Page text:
What are we expecting this Christmas? The King has arrived, and He said if we seek the Kingdom of God and His righteousness, the things of worth will be added unto us. May we, like Simeon, praise God and proclaim Jesus as our perfect guest, gift, and source of hope for the future.

Can Christmas make a positive difference in our lives? Perhaps it depends on our expectations.


What do you really want for Christmas this year? Joy? Peace? Spiritual renewal? A sense of cnotentment in the new year? May these suggestions help fulfill your wish list for 2002. 

  1.  Set priorities by making conscious choices and plans regarding entertaining, gift-buying, church activities, school programs, and craft and baking projects. After studying calendars and finances, decide which gifts and activities represent your family's priorities. Make decisions and stick with them.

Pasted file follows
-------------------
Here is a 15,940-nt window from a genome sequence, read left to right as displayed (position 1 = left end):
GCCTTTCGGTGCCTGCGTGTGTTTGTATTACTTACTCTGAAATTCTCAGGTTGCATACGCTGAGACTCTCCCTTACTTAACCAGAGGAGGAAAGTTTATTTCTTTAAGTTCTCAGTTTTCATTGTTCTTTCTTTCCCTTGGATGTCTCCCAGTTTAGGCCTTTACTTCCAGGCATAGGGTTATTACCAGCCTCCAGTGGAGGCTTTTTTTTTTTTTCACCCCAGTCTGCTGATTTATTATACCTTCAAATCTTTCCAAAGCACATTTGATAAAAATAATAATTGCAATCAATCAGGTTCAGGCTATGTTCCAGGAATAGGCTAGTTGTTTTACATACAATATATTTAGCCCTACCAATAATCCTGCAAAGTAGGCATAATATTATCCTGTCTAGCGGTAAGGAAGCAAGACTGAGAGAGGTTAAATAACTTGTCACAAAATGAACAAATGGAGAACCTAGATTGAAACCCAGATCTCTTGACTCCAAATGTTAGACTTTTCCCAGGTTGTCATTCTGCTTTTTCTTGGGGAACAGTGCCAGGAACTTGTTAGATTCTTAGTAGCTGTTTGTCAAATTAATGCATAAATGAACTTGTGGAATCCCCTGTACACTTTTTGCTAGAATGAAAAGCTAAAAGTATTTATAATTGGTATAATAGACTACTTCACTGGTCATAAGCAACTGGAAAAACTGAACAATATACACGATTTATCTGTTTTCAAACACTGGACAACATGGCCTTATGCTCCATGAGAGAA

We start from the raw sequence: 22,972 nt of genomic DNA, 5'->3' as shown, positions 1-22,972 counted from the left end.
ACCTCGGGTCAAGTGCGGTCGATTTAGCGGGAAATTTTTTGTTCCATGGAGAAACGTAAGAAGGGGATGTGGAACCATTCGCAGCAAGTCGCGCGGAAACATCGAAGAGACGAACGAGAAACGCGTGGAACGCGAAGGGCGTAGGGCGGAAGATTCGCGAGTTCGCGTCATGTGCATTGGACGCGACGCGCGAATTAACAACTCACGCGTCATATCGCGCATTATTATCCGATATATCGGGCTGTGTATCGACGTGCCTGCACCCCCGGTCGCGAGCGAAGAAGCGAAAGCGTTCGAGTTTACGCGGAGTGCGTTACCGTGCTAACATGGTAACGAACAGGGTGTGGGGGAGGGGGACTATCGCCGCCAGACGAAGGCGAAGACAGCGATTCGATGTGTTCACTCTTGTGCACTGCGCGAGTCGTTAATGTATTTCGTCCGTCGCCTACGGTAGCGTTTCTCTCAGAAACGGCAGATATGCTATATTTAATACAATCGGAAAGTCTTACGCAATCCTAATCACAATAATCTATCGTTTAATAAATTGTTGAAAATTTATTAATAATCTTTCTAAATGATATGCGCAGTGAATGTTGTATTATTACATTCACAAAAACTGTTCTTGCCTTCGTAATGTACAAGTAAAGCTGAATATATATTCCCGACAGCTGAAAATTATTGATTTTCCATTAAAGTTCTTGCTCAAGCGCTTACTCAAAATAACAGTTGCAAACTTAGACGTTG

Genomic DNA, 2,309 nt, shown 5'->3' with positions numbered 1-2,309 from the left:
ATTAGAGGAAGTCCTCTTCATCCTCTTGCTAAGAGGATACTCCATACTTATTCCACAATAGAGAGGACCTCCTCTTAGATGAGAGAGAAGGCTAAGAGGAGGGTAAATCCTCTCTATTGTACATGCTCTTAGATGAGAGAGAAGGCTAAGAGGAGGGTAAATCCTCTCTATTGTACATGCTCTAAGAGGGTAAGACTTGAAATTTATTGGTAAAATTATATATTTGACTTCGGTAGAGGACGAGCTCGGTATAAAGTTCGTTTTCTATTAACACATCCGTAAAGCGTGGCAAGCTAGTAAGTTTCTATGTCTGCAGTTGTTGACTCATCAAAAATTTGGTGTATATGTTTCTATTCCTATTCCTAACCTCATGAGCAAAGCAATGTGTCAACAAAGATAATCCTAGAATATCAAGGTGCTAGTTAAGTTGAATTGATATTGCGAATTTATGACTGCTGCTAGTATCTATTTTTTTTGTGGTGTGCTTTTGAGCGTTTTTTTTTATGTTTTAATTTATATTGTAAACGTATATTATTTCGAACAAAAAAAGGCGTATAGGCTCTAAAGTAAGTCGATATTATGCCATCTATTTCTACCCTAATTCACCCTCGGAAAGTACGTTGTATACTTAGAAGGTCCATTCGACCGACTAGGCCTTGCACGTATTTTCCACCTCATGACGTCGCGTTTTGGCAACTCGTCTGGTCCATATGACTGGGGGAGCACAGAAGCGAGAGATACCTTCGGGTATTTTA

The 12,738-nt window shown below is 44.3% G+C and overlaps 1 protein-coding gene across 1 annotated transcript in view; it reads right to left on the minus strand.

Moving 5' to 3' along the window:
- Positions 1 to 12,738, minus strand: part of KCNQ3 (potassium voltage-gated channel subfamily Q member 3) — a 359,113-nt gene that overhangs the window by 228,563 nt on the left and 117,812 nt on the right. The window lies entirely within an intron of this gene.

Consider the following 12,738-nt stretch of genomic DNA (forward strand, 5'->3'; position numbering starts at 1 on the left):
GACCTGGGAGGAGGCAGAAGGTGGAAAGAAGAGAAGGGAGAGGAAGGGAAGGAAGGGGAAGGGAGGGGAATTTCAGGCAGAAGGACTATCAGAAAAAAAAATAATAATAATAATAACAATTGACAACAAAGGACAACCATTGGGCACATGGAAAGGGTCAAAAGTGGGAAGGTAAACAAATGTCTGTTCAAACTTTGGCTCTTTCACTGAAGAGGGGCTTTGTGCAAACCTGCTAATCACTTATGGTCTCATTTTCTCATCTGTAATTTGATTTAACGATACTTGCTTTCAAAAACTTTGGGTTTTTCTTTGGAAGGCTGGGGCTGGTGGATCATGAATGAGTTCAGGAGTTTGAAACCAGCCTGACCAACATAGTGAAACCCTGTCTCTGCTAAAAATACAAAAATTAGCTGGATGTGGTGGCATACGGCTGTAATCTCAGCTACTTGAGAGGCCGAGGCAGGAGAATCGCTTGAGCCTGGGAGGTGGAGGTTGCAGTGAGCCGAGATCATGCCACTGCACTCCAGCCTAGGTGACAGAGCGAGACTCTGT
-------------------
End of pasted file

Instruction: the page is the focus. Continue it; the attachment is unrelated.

2. Prepare yourself menially and spiritually  for Jesus' birth. Through your church or Christian bookstore, get an Advent devotional book and be intentional in your daily study. As a family, make an advent wreath; discover the symbolism of the candles, evergreens, etc.
  3. Create an atmosphere of love—not perfection. If you have children or grandchildren, involve them in displaying the nativity scene. While decorating the tree, linger over memorable tree ornaments and hand-made decorations. Fill your home with Christmas music and bake a birthday cake for Jesus. Add a candle for each family member plus one in the middle for the Christ Child. On Christmas Day, gather around the table and sing "Happy Birthday" to Jesus.

Betty J. Johnson is a wife, mother, writer, and speaker who lives in Parker, Colorado. Her articles and devotions have been published in various magazines and books. She enjoys grandmothering, golfing, biking, leading small groups, and tnentoring young mothers